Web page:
Okay I am NOT @GaryVee, Gary Vaynerchuk, but I have worked in fine dining and I can give you some very easy common sense advice. If you don’t live in the Napa Valley or a big city, here are some tips to enjoy wine in a restaurant.
Ordering wine, there are a few easy tried and true rules:
Oysters: Champagne or Sauvignon Blanc
Chicken: Chardonnay, aka Chard
Salads or Seafood: Sauvignon Blanc aka Sav Blanc
Pork, Duck, Lamb: Pinot Noir or Merlot
Beef: Cabernet Sauvignon, aka Cabernet or just plain Cab
All of these are subject to change depending on the wine. Personally, I think champagne goes with everything! I love all varieties of wine. There are good wines and bad wines in all varieties so don’t judge all chardonnays by one bad one.
If you have no, or limited, wine knowledge my best recommendation – is to ask the server for a recommendation. You can read magazines or websites or books and do research and find an amazing high rated bottle of wine and then get to the restaurant and find out they don’t carry that wine. If people are having a variety of dishes I will often times suggest a pinot noir, a light red. Your server or the sommelier will ask what type of wine you are looking for, what your price range is, and look at what you have ordered and make a few recommendations. Don’t go with the house red or white unless you are on a strict budget. This wine was bought in bulk by the restaurant and won’t have the best taste.
As a general rule white wine should be less than 5 years old. It is not made to age a long time the way most red wine is.
Once a bottle of wine is ordered, the server presents the wine to the person who ordered it by reading the label, then confirms it by showing the bottle. After they say, “Yes, that is what I ordered”, the bottle is opened, by the server, and a small sip is poured to the person who ordered the wine. That person must try the wine to make sure it is not corked, they do this by swirling the wine, taking a sniff, then taking a small sip. Corked wine smells musty and tastes of mildew. It’s not really necessary to sniff the cork. Once they have approved the wine, the server will pour the wine for the rest of the guests at the table, and lastly fill the glass of the person who ordered. At this time you make a toast and clink glasses!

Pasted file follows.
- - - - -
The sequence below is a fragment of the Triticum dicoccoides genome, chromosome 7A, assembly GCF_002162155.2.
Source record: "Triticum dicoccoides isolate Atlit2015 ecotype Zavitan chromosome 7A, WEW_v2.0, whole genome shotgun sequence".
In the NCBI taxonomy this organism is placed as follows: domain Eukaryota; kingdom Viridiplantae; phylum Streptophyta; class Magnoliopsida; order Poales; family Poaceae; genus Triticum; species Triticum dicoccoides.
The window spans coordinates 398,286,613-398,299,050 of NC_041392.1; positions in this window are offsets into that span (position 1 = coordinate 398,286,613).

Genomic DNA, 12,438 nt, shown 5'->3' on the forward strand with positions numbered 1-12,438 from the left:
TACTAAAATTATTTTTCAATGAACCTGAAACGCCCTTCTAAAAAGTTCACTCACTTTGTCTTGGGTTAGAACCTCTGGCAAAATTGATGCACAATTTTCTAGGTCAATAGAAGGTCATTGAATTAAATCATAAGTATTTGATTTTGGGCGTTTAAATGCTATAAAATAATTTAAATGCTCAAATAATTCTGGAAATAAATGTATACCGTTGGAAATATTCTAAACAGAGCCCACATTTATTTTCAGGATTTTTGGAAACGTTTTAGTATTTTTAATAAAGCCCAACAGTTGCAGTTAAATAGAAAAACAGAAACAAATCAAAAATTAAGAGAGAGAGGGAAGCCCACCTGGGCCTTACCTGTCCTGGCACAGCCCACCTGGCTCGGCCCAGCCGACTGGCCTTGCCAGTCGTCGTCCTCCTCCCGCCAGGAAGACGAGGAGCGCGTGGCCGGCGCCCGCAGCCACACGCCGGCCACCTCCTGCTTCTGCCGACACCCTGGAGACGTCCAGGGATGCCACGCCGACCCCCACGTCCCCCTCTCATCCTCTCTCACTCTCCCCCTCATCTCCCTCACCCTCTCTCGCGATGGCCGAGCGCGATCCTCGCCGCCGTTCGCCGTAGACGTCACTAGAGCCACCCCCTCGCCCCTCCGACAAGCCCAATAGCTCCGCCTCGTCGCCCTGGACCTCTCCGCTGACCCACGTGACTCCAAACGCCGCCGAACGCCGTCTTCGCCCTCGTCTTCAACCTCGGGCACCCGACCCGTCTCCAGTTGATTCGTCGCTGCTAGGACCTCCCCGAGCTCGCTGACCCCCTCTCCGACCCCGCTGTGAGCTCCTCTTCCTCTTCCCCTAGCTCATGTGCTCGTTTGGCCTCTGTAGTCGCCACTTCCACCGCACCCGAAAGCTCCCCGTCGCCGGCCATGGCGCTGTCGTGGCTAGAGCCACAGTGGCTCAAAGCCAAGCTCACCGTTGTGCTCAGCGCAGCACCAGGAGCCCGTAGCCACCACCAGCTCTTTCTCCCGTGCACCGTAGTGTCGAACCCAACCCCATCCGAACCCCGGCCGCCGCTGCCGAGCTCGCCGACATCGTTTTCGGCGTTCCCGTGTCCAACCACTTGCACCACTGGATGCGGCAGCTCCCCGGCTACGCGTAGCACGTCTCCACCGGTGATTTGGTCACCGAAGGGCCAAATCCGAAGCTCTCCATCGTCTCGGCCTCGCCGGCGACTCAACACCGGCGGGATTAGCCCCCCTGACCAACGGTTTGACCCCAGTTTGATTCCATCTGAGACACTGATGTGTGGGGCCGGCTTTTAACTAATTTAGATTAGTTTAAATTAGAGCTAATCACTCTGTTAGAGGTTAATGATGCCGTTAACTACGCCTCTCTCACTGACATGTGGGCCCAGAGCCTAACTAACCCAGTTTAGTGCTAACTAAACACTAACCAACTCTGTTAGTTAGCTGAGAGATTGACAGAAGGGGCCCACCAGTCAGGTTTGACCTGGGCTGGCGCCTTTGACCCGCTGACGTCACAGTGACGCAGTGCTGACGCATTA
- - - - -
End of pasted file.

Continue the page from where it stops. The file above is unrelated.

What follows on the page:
You may request an ice bucket for champagne or white wine to keep it chilled. There is usually no extra charge for this.
If your red wine is quite strong or has too much of a bite from the tannins, you can request that your wine be decanted. There is usually no extra charge for this. This is done by your server and your wine is poured into a clear glass decanter, which gives the wine more air surface to breathe. This is especially recommended for red wines over 5 years old. Decanting the wine allows it to breathe and smooths out the taste. There is also a really nifty wine aerator tool that does this instantly, called the Vinturi Essential Wine Aerator. I highly recommend it if you enjoy red wine!
Different shaped wine glasses are used with different varieties of wine. The general rule is that champagne is served in flutes, white wines in a smaller wine glass and reds in the larger bordeaux glass and the largest bowl glasses for the pinot noirs. This rule can change in accordance to the restaurant. Fresh glasses should be provided for each new bottle of wine unless otherwise requested.
If you bring in your own wonderful bottle of wine most restaurants will charge a corkage fee. This can vary greatly in amount from approximately $15 – $50 a pop. This fee is a charge for the service of using their glasses, which will need to be washed and hand polished, and the server opening the bottle and pouring the wine. On the higher end ($50) it can be cheaper to buy a bottle at the restaurant. If the corkage fee is a concern to you I recommend calling ahead to the restaurant and asking what their corkage fee is.
Most restaurants do greatly mark up the price of wine, it can be almost double what you would pay at a wine/liquor store.
Now you are ready to go out to a restaurant and enjoy wine! Cheers!
For more tips please see my other article: How to Tip in American Restaurants.